Cultural/Mechanical/Nonchemical Control Techniques
Even with the most tenacious preventative measures, and even using lines of bees that demonstrate resistance, some colonies will come down with a disease, or the mite levels will increase to the point where treatment is needed or the colony will die. The chances that diseases and mites will spread in an operation will increase with the number colonies and frequency they are moved together on trucks and placed in common yards.
Before reaching for antibiotics and miticides, beekeepers should consider trying some alternative control tactics. For example, if a colony has American foulbrood, all the adult bees can be shaken off the combs that contain diseased brood and highly contagious spores, and the bees can be introduced into a new colony, on brand new combs. A new queen, one preferably bred for hygienic behavior, can be introduced into the new colony, and the colony can be fed sugar syrup until the disease spores the adult bees may be carrying are flushed through the system. By the time the new queen is laying eggs, the disease spores will be essentially eliminated, and the colony can continue on, disease free.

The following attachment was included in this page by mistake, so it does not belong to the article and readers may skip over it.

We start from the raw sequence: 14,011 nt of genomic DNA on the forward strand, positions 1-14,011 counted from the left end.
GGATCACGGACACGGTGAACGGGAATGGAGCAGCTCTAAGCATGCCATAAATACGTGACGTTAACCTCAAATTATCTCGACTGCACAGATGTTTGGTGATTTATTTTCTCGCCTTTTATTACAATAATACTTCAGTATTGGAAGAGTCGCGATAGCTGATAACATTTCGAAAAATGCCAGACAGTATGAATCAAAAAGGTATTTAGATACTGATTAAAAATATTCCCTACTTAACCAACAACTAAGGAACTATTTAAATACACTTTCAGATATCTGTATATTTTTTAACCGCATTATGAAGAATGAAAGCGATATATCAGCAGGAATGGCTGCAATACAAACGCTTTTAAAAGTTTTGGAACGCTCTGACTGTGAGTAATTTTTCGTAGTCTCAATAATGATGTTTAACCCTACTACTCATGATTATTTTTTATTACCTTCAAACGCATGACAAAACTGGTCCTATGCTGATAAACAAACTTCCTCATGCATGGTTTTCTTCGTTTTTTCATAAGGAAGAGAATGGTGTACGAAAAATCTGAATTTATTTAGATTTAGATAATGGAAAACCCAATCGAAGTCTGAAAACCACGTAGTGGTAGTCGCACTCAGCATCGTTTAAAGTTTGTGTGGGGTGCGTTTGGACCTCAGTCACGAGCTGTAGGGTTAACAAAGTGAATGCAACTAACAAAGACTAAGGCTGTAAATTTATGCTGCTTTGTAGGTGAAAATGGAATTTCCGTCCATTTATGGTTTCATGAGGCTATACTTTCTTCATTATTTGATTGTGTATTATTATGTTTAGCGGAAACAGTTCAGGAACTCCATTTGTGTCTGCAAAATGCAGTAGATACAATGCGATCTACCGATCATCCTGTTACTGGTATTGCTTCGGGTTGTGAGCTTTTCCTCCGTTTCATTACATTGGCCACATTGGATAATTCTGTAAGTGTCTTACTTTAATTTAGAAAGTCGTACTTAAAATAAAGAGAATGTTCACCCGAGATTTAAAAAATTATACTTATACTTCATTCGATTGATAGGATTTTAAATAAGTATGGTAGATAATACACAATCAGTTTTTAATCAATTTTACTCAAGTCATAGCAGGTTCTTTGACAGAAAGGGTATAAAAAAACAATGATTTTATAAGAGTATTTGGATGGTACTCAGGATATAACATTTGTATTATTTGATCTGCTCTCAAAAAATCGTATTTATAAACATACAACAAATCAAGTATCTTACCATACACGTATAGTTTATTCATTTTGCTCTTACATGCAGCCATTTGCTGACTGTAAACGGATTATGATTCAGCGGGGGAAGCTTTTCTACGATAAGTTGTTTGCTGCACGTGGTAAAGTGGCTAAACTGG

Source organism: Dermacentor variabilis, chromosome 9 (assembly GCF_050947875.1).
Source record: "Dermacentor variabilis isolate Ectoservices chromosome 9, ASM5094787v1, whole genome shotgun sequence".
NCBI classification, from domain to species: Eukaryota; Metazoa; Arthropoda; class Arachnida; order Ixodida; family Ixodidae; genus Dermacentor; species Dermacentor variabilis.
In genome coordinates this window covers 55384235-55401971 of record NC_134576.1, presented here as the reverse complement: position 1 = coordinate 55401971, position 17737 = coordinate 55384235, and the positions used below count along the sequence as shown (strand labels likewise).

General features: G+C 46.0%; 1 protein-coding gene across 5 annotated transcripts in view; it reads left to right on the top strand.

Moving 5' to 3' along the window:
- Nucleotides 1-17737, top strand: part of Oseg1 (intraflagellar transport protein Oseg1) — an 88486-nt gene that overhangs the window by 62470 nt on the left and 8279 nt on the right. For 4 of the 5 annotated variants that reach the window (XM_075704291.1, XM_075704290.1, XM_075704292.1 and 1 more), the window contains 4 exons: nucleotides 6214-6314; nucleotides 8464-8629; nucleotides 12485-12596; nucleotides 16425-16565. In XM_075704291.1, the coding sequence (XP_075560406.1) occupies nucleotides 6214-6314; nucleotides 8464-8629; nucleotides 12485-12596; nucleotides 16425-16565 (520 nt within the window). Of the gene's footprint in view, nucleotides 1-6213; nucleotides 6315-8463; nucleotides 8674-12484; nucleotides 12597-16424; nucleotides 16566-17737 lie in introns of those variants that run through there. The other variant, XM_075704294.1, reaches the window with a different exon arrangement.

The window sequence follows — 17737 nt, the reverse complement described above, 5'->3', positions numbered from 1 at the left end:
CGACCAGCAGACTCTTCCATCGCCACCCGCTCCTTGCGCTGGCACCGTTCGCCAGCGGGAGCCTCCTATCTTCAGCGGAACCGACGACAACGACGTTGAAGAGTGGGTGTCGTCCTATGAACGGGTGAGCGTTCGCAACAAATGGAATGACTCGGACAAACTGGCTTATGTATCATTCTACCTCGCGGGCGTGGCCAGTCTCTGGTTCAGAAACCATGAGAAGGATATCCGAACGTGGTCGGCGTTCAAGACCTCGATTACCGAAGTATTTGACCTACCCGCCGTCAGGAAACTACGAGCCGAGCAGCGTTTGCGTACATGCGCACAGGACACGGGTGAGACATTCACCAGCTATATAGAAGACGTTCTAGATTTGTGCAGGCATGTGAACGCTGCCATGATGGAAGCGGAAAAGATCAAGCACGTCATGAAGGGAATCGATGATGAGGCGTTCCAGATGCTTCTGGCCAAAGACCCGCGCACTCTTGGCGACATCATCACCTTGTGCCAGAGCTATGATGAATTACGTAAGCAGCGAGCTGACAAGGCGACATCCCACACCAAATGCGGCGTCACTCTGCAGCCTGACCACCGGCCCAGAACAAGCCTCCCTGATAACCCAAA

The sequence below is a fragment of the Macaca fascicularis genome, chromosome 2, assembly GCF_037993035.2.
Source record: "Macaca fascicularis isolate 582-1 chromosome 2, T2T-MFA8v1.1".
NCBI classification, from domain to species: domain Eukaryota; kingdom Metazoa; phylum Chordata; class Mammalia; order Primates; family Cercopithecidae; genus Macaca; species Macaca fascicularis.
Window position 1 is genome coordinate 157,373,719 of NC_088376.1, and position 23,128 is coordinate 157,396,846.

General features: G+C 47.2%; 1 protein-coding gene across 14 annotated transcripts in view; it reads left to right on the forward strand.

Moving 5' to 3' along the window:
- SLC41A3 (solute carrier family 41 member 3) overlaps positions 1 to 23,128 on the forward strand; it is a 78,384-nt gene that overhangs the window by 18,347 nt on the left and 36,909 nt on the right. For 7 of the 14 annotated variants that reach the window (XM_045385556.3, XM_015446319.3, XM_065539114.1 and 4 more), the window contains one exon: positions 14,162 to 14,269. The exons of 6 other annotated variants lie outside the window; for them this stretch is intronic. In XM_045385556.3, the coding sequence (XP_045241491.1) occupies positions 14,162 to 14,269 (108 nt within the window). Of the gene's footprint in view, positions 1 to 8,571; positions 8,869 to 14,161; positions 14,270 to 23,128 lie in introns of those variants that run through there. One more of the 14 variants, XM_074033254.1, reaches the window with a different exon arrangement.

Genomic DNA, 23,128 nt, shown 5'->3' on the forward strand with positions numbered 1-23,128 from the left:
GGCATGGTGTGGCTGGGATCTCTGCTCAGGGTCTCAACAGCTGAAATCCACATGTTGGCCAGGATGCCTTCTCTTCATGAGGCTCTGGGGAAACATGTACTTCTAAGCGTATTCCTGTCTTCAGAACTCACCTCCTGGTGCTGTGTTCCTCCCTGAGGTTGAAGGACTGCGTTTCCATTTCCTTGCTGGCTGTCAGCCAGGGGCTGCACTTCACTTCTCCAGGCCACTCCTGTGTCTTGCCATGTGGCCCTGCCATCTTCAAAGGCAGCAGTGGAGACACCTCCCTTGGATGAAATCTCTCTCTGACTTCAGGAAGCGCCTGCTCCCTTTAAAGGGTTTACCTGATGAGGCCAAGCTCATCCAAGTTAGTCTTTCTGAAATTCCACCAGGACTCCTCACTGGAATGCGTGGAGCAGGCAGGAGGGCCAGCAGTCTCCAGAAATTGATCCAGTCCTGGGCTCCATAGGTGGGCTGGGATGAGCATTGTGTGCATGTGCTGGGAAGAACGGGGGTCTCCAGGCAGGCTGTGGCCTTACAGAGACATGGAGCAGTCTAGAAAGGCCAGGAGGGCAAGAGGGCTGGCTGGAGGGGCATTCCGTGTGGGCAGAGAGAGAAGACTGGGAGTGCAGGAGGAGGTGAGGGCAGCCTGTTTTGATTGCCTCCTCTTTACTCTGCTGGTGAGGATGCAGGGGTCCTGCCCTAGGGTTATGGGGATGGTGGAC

There are also methods that can be used to reduce mite levels. The best one is trapping the mites in drone brood. Because Varroa prefers to parasitize drone brood, a colony can be encouraged to rear drones by giving them combs with drone-sized brood cells. When the drones are pupating and full of mites, the combs can be removed from the colony and frozen until the drone pupae and mites die. If this process is repeated continuously over a summer, mite levels can be reduced considerably.
Good bee nutrition may serve both as a solid preventative and as a control. More research is needed on the link between good bee nutrition and resistance to diseases and parasites!
A goal in beekeeping should be to put chemical controls in last place, both in mind and in practice. Chemicals should only be used as a last resort, with great reluctance and restraint. Beekeepers should think, and think again, before applying antibiotics and miticides to bee colonies. There are now mite treatments based on the essential oil thymol or on organic acids such as formic and oxalic acid. They are relatively effective and if used properly will not lead to mite resistance nearly as fast as other pesticide treatments.
Knowledge. Prevention. Control. To keep bees healthy, spend the most time on the first two steps, which will enable you to eliminate or reduce the amount of time on the last step. Use control measures such as antibiotics and pesticides only as a last resort.